As opposed to the GDPR, which focuses on personal data, the 2018 Regulations are concerned with networks and information systems. It is clear that the 2018 Regulations may overlap with the GDPR as a cyber attack that breaches a network may be the causative factor of a loss of personal data (see feature article “Data use: protecting a critical resource”, www.practicallaw.com/w-012-5424). If considered in terms of domestic security, the 2018 Regulations are interested in the locks on a house’s doors and windows, and the burglar and smoke alarms, whereas the GDPR deals with how the contents of the house are looked after.

The entities that are required to comply with the 2018 Regulations are split between operators of essential services (OES) and relevant digital service providers (RDSP). The OES are broken down into industry sectors, each with assigned competent authorities and with thresholds to ensure that the 2018 Regulations apply to entities that, in simple terms, are responsible for the operation of critical national infrastructure (see box “Entities covered by the 2018 Regulations”). RDSP are the operators of online marketplaces, online search engines and cloud computing services. They are handled slightly separately to OES and the Information Commissioner has been assigned as their competent authority.

While it is the OES and RDSP that have the immediate obligation to comply with the 2018 Regulations, in its January 2018 response to the public consultation, the government indicated that OES and RDSP would also assume a responsibility for their supply chains (https://assets.publishing.service.gov.uk/government/uploads/system/uploads/attachment_data/file/677065/NIS_Consultation_Response_-_Government_Policy_Response.pdf). The government stated that it is the responsibility of OES or RDSP to ensure, through whatever levers or contractual arrangements they have, that their suppliers have in place appropriate measures. Therefore, suppliers to OES and RDSP can expect to be contracted into a form of compliance with the 2018 Regulations.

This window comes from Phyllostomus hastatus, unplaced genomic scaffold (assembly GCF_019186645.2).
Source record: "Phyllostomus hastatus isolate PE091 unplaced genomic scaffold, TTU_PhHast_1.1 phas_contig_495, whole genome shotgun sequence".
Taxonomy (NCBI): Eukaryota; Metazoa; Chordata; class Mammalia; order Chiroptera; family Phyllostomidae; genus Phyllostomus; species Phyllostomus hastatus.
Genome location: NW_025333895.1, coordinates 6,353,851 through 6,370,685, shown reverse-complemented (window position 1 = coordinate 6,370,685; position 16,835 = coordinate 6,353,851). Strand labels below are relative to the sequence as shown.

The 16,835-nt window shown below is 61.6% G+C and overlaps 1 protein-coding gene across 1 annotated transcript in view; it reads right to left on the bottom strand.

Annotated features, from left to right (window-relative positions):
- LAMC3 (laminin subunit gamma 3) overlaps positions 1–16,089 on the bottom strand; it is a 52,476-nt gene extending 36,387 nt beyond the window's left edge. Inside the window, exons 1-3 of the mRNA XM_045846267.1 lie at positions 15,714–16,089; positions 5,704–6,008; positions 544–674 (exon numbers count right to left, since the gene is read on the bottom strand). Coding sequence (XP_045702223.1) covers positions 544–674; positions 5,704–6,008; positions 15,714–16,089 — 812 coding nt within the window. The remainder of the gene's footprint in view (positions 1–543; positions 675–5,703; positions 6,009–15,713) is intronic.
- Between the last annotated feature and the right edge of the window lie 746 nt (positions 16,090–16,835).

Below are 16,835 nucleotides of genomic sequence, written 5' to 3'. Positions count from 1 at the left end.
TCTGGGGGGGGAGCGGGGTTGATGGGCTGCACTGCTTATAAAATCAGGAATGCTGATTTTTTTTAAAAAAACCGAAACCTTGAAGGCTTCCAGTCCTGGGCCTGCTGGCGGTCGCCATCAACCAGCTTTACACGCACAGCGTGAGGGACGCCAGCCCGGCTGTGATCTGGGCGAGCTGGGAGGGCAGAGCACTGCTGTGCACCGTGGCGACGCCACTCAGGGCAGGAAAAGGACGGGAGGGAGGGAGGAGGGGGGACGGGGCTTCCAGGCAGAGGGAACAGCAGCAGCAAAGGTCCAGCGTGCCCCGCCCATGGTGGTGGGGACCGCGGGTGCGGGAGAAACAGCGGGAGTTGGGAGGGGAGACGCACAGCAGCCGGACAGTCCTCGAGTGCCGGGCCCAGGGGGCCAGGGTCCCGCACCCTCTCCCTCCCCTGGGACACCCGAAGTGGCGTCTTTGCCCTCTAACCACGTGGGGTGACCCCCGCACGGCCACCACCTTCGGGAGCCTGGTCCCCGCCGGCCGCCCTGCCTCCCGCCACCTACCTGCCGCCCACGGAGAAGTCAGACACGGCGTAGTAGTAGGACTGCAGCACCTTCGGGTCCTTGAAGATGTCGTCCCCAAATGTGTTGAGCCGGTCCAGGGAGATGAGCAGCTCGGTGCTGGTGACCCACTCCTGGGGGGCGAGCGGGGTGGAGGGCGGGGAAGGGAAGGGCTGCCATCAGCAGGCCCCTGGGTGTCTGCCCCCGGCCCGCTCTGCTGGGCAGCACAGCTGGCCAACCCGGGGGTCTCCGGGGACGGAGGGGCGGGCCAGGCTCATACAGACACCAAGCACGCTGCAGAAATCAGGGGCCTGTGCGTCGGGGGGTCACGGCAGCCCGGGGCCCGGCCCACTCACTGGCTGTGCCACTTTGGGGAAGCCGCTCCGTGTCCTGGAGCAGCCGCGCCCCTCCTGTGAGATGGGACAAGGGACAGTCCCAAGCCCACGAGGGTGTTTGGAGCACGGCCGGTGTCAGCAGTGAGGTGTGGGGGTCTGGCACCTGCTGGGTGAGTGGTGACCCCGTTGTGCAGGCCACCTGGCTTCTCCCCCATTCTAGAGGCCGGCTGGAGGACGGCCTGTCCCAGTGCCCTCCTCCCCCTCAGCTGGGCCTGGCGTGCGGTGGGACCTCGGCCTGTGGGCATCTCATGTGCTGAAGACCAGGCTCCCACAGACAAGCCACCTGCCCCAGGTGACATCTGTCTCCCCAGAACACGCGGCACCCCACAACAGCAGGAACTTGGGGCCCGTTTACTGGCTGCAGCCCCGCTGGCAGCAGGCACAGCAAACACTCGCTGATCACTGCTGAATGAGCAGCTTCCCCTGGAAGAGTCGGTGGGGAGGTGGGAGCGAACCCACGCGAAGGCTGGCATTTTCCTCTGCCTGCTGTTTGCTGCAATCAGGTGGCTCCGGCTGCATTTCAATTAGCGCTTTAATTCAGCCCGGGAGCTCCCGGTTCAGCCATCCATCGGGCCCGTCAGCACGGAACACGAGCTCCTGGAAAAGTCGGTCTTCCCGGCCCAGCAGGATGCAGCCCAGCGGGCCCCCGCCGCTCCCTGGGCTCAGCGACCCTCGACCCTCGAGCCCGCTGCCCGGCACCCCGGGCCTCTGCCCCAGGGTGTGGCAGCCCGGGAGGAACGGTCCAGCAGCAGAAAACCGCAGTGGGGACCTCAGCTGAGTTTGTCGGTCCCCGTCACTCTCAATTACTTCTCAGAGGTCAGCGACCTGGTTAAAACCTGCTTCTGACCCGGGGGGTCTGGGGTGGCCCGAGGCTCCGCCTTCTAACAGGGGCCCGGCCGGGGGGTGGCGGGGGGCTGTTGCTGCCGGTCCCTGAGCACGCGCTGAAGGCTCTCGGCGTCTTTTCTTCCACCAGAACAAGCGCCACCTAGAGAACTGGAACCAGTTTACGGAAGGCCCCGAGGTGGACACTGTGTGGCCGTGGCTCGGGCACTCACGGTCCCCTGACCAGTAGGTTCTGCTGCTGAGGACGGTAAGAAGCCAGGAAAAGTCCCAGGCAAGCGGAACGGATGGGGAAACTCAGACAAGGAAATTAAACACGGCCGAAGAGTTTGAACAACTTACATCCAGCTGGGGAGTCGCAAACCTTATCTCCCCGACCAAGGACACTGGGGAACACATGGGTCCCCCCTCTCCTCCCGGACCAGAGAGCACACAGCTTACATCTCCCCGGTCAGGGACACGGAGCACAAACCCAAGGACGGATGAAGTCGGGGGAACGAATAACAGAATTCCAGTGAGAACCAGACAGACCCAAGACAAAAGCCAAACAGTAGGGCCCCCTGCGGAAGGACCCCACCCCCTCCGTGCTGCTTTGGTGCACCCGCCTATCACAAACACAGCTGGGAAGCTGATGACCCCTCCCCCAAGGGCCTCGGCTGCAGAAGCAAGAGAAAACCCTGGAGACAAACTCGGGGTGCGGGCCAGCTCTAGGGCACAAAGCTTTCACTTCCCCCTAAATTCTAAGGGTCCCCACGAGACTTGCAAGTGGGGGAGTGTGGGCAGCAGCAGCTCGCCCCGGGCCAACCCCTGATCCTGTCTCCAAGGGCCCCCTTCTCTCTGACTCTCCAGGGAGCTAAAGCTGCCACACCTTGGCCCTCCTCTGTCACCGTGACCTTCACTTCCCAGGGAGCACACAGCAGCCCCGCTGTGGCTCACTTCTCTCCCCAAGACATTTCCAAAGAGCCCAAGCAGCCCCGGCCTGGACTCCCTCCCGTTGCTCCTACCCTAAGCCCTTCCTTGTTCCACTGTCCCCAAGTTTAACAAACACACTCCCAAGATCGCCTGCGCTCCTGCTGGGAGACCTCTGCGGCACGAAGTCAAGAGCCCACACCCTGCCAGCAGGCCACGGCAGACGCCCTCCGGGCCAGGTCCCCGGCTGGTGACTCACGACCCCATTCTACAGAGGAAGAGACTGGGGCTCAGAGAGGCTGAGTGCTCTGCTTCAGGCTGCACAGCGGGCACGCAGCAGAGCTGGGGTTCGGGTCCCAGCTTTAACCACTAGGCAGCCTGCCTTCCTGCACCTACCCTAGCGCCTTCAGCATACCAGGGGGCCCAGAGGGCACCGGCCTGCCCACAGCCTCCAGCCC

When it comes to the core question of what the 2018 Regulations require of their regulated entities, the obligation imposed is split between :

  • The need to adopt appropriate and proportionate technical and organisational measures to manage the risks posed to the security of their networks and information systems.
  • The requirement to adopt appropriate and proportionate measures to prevent and minimise the impact of incidents affecting the security of those networks and information systems.

The 2018 Regulations also impose a deadline of 72 hours for notification to the relevant competent authority of a significant incident. OES should have already registered with their competent authority and RDSP should register with the Information Commissioner by 1 November 2018.

The sanctions for getting it wrong include the power for competent authorities to: issue information notices; inspect; issue enforcement notices; and to impose a financial penalty. The maximum penalty under the 2018 Regulations is £17 million and that is reserved for material contraventions that have caused or could cause an incident resulting in an immediate threat to life or having a significant adverse impact on the UK economy.